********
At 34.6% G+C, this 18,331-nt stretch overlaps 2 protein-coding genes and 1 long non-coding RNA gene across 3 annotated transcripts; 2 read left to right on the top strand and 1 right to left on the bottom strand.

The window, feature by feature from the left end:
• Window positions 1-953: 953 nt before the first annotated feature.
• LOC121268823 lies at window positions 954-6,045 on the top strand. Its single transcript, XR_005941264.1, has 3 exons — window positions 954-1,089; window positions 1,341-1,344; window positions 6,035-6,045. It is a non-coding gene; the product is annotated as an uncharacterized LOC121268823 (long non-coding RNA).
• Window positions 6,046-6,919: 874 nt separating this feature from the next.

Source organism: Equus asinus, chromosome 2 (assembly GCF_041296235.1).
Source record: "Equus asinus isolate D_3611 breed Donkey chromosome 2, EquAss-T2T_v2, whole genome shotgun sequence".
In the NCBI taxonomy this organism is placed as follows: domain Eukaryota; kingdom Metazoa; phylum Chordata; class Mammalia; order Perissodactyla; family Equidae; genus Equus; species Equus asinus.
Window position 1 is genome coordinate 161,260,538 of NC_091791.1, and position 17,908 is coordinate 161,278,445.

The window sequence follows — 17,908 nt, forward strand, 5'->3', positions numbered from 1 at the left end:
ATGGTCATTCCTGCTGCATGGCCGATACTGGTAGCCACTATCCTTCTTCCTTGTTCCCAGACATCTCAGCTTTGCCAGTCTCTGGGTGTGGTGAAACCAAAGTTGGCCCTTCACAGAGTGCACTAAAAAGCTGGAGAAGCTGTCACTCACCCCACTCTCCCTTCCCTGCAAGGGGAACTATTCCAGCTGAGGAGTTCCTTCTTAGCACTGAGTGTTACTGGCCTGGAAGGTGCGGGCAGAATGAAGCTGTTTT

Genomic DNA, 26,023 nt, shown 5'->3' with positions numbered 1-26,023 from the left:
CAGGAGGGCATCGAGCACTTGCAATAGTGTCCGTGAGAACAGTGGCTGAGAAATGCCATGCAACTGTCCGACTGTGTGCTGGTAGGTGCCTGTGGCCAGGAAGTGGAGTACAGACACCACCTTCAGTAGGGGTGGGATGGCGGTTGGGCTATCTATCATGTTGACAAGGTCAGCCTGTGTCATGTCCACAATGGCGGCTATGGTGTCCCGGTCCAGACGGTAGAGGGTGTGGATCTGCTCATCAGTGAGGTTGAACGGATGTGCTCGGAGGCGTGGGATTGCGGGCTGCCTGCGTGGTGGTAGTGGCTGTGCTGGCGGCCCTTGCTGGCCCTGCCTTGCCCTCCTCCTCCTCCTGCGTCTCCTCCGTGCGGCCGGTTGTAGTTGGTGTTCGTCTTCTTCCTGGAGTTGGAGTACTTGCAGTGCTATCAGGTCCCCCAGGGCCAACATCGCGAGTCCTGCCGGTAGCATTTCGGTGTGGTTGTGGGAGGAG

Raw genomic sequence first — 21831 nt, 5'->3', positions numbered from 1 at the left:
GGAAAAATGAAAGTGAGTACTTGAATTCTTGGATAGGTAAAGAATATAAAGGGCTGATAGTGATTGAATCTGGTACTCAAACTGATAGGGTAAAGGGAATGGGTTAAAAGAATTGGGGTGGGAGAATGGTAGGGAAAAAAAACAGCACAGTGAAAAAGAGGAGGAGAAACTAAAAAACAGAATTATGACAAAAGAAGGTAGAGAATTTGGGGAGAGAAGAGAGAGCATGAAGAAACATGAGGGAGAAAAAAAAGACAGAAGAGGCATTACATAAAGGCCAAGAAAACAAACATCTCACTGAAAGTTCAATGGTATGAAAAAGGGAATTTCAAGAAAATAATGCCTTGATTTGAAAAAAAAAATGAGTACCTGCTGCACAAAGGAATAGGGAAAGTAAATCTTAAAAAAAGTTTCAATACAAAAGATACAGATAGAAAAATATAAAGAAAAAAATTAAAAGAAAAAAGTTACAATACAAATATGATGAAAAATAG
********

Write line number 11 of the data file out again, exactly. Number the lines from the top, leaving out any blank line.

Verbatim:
ATGGTCATTCCTGCTGCATGGCCGATACTGGTAGCCACTATCCTTCTTCCTTGTTCCCAGACATCTCAGCTTTGCCAGTCTCTGGGTGTGGTGAAACCAAAGTTGGCCCTTCACAGAGTGCACTAAAAAGCTGGAGAAGCTGTCACTCACCCCACTCTCCCTTCCCTGCAAGGGGAACTATTCCAGCTGAGGAGTTCCTTCTTAGCACTGAGTGTTACTGGCCTGGAAGGTGCGGGCAGAATGAAGCTGTTTT